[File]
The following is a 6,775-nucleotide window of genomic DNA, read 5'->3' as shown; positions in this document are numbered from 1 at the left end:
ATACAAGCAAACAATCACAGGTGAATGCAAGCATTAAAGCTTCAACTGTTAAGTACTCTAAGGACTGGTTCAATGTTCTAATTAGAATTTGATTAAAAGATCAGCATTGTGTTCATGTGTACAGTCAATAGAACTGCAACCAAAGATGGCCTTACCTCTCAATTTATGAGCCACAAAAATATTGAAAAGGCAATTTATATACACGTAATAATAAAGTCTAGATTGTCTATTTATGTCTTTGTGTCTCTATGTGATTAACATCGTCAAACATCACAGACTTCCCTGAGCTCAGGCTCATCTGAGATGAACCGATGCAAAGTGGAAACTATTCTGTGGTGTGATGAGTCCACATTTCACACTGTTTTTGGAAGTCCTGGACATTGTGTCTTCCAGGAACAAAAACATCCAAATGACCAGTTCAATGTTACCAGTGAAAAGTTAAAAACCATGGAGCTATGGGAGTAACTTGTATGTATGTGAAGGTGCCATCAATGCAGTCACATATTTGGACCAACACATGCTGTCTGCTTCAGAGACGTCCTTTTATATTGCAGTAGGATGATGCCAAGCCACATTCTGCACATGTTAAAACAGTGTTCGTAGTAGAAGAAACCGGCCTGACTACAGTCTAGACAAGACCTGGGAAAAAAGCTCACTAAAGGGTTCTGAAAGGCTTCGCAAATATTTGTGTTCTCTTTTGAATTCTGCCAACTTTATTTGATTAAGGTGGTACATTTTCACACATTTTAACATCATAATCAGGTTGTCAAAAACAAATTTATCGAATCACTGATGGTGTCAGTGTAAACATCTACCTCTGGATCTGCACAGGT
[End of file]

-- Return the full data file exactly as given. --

The following is a 6,775-nucleotide window of genomic DNA, read 5'->3' as shown; positions in this document are numbered from 1 at the left end:
ATACAAGCAAACAATCACAGGTGAATGCAAGCATTAAAGCTTCAACTGTTAAGTACTCTAAGGACTGGTTCAATGTTCTAATTAGAATTTGATTAAAAGATCAGCATTGTGTTCATGTGTACAGTCAATAGAACTGCAACCAAAGATGGCCTTACCTCTCAATTTATGAGCCACAAAAATATTGAAAAGGCAATTTATATACACGTAATAATAAAGTCTAGATTGTCTATTTATGTCTTTGTGTCTCTATGTGATTAACATCGTCAAACATCACAGACTTCCCTGAGCTCAGGCTCATCTGAGATGAACCGATGCAAAGTGGAAACTATTCTGTGGTGTGATGAGTCCACATTTCACACTGTTTTTGGAAGTCCTGGACATTGTGTCTTCCAGGAACAAAAACATCCAAATGACCAGTTCAATGTTACCAGTGAAAAGTTAAAAACCATGGAGCTATGGGAGTAACTTGTATGTATGTGAAGGTGCCATCAATGCAGTCACATATTTGGACCAACACATGCTGTCTGCTTCAGAGACGTCCTTTTATATTGCAGTAGGATGATGCCAAGCCACATTCTGCACATGTTAAAACAGTGTTCGTAGTAGAAGAAACCGGCCTGACTACAGTCTAGACAAGACCTGGGAAAAAAGCTCACTAAAGGGTTCTGAAAGGCTTCGCAAATATTTGTGTTCTCTTTTGAATTCTGCCAACTTTATTTGATTAAGGTGGTACATTTTCACACATTTTAACATCATAATCAGGTTGTCAAAAACAAATTTATCGAATCACTGATGGTGTCAGTGTAAACATCTACCTCTGGATCTGCACAGGT